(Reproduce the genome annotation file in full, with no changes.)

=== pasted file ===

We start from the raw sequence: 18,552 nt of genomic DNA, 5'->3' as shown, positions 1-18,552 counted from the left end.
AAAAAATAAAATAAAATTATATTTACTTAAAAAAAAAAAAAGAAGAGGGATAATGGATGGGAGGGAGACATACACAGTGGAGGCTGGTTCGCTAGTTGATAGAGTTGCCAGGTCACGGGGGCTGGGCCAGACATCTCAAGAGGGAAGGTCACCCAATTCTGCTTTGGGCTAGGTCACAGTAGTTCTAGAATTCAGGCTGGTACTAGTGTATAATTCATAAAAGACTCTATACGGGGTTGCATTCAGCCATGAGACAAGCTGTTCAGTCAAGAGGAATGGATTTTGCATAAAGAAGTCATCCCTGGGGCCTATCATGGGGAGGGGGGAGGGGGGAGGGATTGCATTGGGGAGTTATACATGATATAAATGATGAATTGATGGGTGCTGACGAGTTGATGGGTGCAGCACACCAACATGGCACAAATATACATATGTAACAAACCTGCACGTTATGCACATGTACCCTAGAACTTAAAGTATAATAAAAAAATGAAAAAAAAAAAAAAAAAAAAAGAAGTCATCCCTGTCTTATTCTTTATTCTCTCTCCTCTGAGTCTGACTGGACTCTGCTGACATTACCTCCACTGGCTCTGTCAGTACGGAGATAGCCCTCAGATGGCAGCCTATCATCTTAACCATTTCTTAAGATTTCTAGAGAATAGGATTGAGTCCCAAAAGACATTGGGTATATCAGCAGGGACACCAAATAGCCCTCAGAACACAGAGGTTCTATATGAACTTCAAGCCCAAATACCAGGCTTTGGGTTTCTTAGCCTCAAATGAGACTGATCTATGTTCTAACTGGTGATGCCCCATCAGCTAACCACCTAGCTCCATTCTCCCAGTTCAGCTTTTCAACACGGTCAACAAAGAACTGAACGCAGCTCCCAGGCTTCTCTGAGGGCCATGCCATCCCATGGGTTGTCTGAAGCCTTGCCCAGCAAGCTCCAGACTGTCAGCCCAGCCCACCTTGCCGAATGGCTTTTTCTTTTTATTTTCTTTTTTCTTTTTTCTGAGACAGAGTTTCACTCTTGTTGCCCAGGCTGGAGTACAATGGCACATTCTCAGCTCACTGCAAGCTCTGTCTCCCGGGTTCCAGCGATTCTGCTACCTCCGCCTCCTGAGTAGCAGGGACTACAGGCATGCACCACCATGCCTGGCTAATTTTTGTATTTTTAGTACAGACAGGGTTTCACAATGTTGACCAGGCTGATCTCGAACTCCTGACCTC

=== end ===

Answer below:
We start from the raw sequence: 18,552 nt of genomic DNA, 5'->3' as shown, positions 1-18,552 counted from the left end.
AAAAAATAAAATAAAATTATATTTACTTAAAAAAAAAAAAAGAAGAGGGATAATGGATGGGAGGGAGACATACACAGTGGAGGCTGGTTCGCTAGTTGATAGAGTTGCCAGGTCACGGGGGCTGGGCCAGACATCTCAAGAGGGAAGGTCACCCAATTCTGCTTTGGGCTAGGTCACAGTAGTTCTAGAATTCAGGCTGGTACTAGTGTATAATTCATAAAAGACTCTATACGGGGTTGCATTCAGCCATGAGACAAGCTGTTCAGTCAAGAGGAATGGATTTTGCATAAAGAAGTCATCCCTGGGGCCTATCATGGGGAGGGGGGAGGGGGGAGGGATTGCATTGGGGAGTTATACATGATATAAATGATGAATTGATGGGTGCTGACGAGTTGATGGGTGCAGCACACCAACATGGCACAAATATACATATGTAACAAACCTGCACGTTATGCACATGTACCCTAGAACTTAAAGTATAATAAAAAAATGAAAAAAAAAAAAAAAAAAAAAGAAGTCATCCCTGTCTTATTCTTTATTCTCTCTCCTCTGAGTCTGACTGGACTCTGCTGACATTACCTCCACTGGCTCTGTCAGTACGGAGATAGCCCTCAGATGGCAGCCTATCATCTTAACCATTTCTTAAGATTTCTAGAGAATAGGATTGAGTCCCAAAAGACATTGGGTATATCAGCAGGGACACCAAATAGCCCTCAGAACACAGAGGTTCTATATGAACTTCAAGCCCAAATACCAGGCTTTGGGTTTCTTAGCCTCAAATGAGACTGATCTATGTTCTAACTGGTGATGCCCCATCAGCTAACCACCTAGCTCCATTCTCCCAGTTCAGCTTTTCAACACGGTCAACAAAGAACTGAACGCAGCTCCCAGGCTTCTCTGAGGGCCATGCCATCCCATGGGTTGTCTGAAGCCTTGCCCAGCAAGCTCCAGACTGTCAGCCCAGCCCACCTTGCCGAATGGCTTTTTCTTTTTATTTTCTTTTTTCTTTTTTCTGAGACAGAGTTTCACTCTTGTTGCCCAGGCTGGAGTACAATGGCACATTCTCAGCTCACTGCAAGCTCTGTCTCCCGGGTTCCAGCGATTCTGCTACCTCCGCCTCCTGAGTAGCAGGGACTACAGGCATGCACCACCATGCCTGGCTAATTTTTGTATTTTTAGTACAGACAGGGTTTCACAATGTTGACCAGGCTGATCTCGAACTCCTGACCTC